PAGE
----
Stones Keeper is a turn-based strategy rpg. It is published by Valkyrie Initiative and developed by SK Team. On behalf of the Handheld Gaming Community, I would like to thank Valkyrie Interactive for the review code. You can purchase Stones Keeper on the Nintendo Switch eShop for $19.99.
You play as Elizabeth, princess of the kingdom. Once her father passes away, she becomes the new head of the Order of the Screaming Griffin. The setting for the game is a kind of medieval fantasy. You will find yourself fighting against orcs, vampires, amongst many other creatures.
Stones Keeper is a strategy rpg. Each scenario starts with you placing your party leader in a location of your choosing. From there you will move your characters and work to clear the scenario. I was pleased to see that the scenarios differ in what is required of you. In the portion of the game I played, I was treated to scenarios that required me to defeat all enemies, another scenario required me to deactivate explosives to preserve an important resource. Some scenarios will give you options to resolve the objective in different ways.
Your initial party contains three characters. You have a knight who has melee and some ranged abilities, ranger who can use a rifle as well as a melee weapon, and then a paladin who also specializes in melee attacks with a mace. Your characters start at level zero, and the only way to advance is to win scenarios and gain experience points for each character. The character you want to advance must participate in the completion of the scenario.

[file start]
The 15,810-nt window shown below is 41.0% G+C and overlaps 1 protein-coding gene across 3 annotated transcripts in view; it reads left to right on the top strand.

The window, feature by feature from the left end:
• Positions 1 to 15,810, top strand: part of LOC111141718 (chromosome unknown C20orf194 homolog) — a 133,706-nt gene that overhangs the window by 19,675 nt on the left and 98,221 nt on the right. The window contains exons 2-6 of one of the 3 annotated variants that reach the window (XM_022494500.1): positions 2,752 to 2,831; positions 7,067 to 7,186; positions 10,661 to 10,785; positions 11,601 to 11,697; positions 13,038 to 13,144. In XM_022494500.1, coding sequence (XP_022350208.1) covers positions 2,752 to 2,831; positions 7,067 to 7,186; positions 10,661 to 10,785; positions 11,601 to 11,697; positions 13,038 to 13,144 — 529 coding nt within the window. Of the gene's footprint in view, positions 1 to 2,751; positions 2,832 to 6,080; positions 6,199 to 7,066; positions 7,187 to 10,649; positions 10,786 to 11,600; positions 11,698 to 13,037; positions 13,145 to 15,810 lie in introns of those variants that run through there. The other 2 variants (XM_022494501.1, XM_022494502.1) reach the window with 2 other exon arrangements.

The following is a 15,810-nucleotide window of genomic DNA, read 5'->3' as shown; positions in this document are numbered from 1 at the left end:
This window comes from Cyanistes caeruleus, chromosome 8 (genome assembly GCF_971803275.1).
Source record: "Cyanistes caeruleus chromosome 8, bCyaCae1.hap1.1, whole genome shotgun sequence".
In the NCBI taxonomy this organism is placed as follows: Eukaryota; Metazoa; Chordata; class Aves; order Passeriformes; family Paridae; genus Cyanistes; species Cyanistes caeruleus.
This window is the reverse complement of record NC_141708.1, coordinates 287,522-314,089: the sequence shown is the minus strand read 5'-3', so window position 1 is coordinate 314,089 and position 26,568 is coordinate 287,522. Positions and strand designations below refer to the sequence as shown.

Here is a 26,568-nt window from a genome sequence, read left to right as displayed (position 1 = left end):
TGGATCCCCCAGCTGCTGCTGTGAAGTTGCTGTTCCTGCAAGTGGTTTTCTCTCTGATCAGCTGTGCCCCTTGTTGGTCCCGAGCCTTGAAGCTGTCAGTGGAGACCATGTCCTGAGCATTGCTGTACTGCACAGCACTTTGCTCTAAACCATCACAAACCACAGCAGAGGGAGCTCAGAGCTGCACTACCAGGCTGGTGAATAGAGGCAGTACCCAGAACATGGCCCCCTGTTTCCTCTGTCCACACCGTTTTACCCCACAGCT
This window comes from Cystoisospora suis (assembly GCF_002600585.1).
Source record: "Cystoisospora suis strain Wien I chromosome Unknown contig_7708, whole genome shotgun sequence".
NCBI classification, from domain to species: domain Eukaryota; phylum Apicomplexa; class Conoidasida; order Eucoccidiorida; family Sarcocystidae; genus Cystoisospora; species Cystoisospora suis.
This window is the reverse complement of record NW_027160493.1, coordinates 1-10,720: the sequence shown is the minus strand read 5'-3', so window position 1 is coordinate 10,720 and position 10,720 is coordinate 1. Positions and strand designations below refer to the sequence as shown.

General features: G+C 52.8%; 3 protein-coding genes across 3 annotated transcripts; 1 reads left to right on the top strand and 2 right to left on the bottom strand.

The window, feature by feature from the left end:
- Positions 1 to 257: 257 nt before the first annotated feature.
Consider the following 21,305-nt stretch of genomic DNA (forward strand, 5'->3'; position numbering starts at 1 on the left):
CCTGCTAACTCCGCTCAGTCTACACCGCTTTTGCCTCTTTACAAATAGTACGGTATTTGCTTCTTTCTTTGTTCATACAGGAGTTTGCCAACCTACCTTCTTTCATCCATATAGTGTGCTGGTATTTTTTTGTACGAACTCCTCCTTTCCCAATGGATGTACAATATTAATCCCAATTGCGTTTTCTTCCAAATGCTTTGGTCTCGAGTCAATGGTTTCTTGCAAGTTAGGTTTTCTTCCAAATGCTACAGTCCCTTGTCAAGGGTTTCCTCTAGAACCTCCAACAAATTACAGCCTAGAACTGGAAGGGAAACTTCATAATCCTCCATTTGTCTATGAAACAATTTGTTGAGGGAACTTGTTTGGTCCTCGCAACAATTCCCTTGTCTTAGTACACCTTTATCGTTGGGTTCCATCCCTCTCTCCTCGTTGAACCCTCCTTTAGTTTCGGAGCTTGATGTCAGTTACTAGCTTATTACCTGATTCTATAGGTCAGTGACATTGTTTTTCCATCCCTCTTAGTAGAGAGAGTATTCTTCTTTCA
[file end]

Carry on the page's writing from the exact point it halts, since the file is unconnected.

In addition to leveling up your characters to make them more powerful, you also can add skills to your character once you level up. These skills will add new abilities like allowing your character to heal others or themselves or will enhance your attack abilities. Leveling up and maximizing your skills is essential to moving forward in the game.
This games art style looks like it was drawn. It runs very smooth. The only complaint that I have about the graphics are the character models. They look very well drawn, but they don’t move as much as I think they could. The character models move, but don’t show any action when you attack your enemy. Not a deal breaker, but given how good the art style looks, I would love to see more motion.
The sound in the game is very good. I like that there are many different tracks that play during battle. The game also tells you the title and the artist of that track. It is well implemented. It rewards you for putting on some headphones and playing the game.
The story in the game is simple but well developed. The setting of the game helps make a simple story rewarding and fun.
Stones Keeper is a game that will keep you busy for a long time. Each scenario forces the player to take their time and make decisions that will impact your success or failure. In between scenarios you will have to be sure to upgrade, and level up your characters. This is essential to your future victories and has a lot of options for you fine tune. Coming in at $19.99 this game is well worth your money if you enjoy strategy rpgs.
I really enjoyed my time with Stones Keeper as it reminds me of my college days of playing Dungeons and Dragons with my friends at university. I don’t think it is an easy game by any standard, but once you pick up on the mechanics of the game, your characters will rise in power, and you will start working through the various scenarios much more easily. The art style of Stones Keeper is very appealing, and it makes it fun to see all of the different types of enemies. You can pick up Stones Keeper on the Nintendo eShop for $19.99. I would like to thank Valkyrie Initiative for the review code.